Death is a certainty for all. So it’s what we do with our lives that matters. Our lives should be about life, not death.

To quote the greatest movie of all time: “You see, George, you’ve really had a wonderful life. Don’t you see what a mistake it would be to throw it away?”

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Posted on Oct 23, 2014 in Blog, Church, Creativity, Culture, Encouragement, Fathering, Leadership, Pain and Suffering, repost

No More Cookie Cutter Pastors, No More Cookie Cutter Churches. (Why you’re not a failure even though it feels like it.)

No More Cookie Cutter Pastors, No More Cookie Cutter Churches. (Why you’re not a failure even though it feels like it.)

(Intro: This is a post I wrote in Sept of 2012, when I was fairly upset about some stuff, so I wrote this article and never published it. I just reread it and wanted to share it with you.)

Sometimes when it feels like we’ve failed at something, I think the basis of what we’re feeling is based on someone else’s imposed definition of who they think you should be – and you’re not living up to it.

You know what I’m talking about. People see a pastor at another church while they’re visiting on a weekend, and they instantly start comparing you (their pastor) to them. They notice all the little things they do that you don’t do. They notice their style and their voice. They notice all the things that make them who they are, and compare them to you.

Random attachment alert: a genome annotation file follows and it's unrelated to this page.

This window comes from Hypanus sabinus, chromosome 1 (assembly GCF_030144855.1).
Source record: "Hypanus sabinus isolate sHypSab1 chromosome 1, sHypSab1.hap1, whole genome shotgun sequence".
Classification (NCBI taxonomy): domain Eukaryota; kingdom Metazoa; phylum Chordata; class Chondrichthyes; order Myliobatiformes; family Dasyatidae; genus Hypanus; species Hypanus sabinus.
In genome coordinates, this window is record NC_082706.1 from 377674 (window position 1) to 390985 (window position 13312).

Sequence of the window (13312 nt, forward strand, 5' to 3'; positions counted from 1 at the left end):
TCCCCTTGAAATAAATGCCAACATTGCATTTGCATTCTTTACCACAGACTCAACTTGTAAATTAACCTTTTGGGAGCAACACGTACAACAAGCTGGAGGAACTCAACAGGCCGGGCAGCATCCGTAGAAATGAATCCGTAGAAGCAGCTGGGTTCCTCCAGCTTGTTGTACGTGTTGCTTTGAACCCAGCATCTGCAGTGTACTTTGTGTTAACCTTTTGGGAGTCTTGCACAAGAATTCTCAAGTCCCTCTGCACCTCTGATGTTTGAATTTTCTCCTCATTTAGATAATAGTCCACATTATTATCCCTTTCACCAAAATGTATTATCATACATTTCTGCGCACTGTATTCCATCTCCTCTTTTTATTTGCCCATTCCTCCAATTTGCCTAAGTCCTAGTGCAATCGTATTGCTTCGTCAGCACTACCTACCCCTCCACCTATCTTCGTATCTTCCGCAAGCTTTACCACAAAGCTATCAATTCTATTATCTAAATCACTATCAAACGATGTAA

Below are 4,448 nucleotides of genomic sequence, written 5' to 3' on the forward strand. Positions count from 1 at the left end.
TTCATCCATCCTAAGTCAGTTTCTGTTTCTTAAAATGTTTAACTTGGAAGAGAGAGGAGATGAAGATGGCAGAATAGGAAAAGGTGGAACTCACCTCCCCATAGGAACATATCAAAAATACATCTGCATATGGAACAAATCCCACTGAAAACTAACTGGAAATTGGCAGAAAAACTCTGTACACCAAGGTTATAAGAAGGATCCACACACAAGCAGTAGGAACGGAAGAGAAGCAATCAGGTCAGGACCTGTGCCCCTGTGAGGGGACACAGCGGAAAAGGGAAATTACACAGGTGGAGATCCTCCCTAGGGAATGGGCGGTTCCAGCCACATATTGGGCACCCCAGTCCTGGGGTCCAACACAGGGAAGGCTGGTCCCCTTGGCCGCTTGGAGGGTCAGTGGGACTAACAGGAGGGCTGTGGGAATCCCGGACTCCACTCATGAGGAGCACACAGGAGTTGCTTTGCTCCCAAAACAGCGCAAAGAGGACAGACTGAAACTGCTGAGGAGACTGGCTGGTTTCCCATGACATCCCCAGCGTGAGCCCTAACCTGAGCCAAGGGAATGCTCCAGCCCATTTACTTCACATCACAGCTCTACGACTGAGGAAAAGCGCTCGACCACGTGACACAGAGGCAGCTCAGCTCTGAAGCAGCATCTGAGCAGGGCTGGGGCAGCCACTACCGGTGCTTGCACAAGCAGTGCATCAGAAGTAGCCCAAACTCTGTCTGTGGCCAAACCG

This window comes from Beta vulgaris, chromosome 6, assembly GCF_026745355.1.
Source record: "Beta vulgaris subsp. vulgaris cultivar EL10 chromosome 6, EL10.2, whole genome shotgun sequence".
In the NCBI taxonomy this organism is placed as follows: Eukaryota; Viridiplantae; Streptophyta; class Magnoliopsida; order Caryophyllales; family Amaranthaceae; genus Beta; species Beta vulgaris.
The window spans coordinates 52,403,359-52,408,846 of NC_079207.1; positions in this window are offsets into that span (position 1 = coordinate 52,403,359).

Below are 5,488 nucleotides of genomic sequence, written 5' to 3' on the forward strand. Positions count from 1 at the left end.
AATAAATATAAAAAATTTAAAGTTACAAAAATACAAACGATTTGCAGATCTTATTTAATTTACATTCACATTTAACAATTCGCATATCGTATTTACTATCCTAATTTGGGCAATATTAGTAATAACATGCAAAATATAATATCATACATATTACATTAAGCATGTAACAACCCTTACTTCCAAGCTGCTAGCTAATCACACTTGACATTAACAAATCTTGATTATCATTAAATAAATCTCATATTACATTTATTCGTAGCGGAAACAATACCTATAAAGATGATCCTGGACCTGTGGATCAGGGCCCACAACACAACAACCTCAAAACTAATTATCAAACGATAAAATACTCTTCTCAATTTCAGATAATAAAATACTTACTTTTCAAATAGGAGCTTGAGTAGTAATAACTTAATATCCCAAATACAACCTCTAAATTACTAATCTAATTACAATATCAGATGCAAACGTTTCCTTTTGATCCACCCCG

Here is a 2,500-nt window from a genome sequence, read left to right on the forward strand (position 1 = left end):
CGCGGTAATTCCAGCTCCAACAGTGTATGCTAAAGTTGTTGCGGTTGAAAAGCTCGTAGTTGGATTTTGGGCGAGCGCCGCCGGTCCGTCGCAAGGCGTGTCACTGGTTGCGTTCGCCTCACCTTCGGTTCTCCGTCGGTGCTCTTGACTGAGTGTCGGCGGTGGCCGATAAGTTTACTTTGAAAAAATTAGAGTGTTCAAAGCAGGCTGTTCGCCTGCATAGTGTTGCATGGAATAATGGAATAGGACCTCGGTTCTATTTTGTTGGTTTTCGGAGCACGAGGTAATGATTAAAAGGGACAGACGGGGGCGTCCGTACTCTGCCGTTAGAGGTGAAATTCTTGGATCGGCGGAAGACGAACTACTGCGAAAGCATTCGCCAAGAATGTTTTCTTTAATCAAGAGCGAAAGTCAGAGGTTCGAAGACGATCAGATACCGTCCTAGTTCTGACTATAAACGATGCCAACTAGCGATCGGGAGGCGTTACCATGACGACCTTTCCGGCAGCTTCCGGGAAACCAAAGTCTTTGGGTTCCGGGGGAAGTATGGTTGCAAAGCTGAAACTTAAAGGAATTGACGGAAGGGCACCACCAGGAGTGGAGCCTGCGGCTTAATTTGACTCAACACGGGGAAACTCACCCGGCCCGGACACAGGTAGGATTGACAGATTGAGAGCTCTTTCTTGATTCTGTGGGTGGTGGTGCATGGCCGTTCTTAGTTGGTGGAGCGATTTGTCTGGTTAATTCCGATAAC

What they don’t realize is that, they are experiencing them in a vacuum. For one, it’s not a fair, side by side comparison. It’s not like they’re in a Best Buy, looking at the TV’s where they can see the same movie on a hundred TV’s. Can you imagine that store? A hundred different worship leaders singing the same song or a hundred different pastors preaching the same sermon so you can pick the one you like best?

When they take the TV home, they begin to notice the flaws.

You’ve been there. You buy the TV, get home and realize it doesn’t have enough connections, or doesn’t look as big as you thought it did, or it looks bigger. You buy a used car, and on the way home you hear a noise you didn’t hear. You go to a new church, and then the pastor says something you don’t think is funny, he’s kind of a nerd, the worship leader is a little pitchy or sings a song you don’t like every weekend. Then they start to remember all the things they liked about their old pastor, forget all the things they didn’t like and long for the days when they were at their previous church.

I know I’ve been there before. I’ve had, in my life and ministry on a regular basis, people who judge me and how I do ministry against how they think I should be doing ministry. They have an image of what they think I should be in their head, and when I don’t live up to it, I am failing.

I’ve had people judge me against a flawed perception of themselves. They believe they are great at my job (even though they may have no training or experience) and that I should be doing my job as good as they think they could do my job.

Maybe they can do my job better, but the bottom line is, we shouldn’t judge anyone based on what we think they should be. But, you know how you work at a job for 40+ hours a week? You do this thing for 40+ hours a week that I don’t claim to know all about. There are things about your job that I don’t understand. Things that can’t be understood unless you’re in it all the time. The reverse is also true, but it’s not real PC to say. But I will. Unless you are a Pastor and you make your living pastoring a church and work in the church 7 days a week, you just don’t have an understanding of what it really means to lead a church.